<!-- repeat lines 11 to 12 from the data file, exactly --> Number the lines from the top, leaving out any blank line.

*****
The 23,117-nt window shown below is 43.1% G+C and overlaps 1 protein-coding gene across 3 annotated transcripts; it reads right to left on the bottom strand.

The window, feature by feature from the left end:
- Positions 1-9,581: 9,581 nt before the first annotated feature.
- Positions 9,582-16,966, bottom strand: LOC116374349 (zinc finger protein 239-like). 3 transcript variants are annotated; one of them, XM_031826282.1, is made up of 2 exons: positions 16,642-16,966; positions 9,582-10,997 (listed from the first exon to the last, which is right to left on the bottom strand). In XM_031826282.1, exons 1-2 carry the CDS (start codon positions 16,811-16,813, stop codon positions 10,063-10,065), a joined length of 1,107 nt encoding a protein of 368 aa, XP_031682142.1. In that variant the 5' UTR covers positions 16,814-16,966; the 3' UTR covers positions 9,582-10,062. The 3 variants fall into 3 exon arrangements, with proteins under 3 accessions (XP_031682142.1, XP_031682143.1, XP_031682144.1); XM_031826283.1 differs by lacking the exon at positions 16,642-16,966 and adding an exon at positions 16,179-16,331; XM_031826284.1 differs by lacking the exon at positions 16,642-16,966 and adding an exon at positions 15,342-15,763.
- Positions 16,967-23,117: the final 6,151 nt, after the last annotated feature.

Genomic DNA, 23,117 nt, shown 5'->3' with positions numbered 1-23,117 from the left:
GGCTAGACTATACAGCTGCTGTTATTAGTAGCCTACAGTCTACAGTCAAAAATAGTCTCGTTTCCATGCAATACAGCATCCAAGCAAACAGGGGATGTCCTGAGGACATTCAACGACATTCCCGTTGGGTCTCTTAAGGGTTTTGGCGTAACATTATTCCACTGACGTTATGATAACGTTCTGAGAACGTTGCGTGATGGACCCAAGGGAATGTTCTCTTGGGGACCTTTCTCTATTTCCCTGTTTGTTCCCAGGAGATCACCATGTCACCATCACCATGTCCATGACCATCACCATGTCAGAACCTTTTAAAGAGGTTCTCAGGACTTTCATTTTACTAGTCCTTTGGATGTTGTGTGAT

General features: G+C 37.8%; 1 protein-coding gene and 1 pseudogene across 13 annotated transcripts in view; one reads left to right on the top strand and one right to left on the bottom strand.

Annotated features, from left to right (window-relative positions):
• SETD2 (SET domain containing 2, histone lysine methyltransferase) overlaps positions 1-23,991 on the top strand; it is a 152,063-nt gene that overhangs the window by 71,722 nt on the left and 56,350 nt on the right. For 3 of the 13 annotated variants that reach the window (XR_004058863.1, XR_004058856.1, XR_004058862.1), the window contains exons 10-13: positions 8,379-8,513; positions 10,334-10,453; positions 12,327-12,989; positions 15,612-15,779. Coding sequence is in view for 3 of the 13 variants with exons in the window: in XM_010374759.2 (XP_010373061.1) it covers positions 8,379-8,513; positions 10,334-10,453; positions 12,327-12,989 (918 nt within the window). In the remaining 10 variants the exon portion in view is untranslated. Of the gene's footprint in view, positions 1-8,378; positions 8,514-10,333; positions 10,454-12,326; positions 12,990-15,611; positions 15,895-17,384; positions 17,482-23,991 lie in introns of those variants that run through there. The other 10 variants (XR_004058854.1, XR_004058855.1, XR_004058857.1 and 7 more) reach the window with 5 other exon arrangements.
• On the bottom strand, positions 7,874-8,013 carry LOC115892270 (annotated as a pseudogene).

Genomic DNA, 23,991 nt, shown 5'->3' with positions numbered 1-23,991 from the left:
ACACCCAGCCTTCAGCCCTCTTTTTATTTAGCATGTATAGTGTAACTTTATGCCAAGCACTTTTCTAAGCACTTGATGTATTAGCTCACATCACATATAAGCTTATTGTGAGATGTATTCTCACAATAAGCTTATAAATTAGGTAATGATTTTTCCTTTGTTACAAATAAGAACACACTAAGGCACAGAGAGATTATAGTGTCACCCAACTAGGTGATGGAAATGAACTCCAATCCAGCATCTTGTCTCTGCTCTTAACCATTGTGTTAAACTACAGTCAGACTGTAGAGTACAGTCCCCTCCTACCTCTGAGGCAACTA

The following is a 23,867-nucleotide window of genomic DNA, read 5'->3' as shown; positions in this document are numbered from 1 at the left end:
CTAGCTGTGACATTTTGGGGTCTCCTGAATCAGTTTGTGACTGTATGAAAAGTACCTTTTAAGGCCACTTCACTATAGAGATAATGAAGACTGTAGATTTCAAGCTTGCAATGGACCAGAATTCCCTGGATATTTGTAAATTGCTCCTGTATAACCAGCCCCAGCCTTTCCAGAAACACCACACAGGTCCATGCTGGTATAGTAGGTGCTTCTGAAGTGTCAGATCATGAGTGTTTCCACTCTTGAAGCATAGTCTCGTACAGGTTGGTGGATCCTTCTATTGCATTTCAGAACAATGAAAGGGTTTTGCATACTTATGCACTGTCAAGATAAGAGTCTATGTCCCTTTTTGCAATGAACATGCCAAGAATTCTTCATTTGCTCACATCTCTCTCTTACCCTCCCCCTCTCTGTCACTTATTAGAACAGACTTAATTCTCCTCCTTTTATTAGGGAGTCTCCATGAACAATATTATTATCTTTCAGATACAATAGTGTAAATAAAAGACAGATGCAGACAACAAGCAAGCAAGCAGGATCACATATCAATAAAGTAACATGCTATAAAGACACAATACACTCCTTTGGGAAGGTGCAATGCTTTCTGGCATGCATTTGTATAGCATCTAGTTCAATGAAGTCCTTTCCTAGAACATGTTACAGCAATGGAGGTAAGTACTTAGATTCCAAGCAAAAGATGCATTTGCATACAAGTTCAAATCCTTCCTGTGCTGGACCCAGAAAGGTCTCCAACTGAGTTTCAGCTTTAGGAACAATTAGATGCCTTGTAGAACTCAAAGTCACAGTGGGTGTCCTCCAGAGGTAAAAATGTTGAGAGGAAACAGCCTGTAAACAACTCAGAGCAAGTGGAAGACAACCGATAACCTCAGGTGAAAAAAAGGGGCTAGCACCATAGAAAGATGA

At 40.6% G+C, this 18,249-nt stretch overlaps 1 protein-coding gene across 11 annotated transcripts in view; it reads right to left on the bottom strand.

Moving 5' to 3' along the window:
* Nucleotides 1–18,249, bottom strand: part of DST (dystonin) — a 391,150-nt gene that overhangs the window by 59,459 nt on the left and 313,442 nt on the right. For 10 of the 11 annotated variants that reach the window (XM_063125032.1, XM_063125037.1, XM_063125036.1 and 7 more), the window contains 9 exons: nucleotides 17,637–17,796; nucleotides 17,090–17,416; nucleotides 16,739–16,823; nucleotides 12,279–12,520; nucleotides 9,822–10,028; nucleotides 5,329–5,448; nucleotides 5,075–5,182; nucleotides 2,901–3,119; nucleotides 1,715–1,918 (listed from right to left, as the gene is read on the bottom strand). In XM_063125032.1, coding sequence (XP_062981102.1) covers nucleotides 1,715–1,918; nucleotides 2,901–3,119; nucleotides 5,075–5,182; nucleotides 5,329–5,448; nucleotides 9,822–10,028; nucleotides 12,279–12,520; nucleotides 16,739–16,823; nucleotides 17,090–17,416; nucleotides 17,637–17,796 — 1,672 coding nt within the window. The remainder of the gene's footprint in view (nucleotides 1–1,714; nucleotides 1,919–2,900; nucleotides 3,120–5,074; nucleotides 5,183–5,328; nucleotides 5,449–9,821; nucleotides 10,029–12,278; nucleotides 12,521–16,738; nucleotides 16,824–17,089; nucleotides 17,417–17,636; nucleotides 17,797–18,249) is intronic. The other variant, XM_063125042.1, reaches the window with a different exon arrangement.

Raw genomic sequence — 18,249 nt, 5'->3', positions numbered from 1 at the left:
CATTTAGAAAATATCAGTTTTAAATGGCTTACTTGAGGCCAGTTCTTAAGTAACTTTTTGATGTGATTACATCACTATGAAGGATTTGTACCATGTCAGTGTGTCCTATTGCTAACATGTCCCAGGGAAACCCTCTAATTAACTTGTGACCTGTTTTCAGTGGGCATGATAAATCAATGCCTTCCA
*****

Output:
• On the bottom strand, positions 7,874-8,013 carry LOC115892270 (annotated as a pseudogene).

Genomic DNA, 23,991 nt, shown 5'->3' with positions numbered 1-23,991 from the left: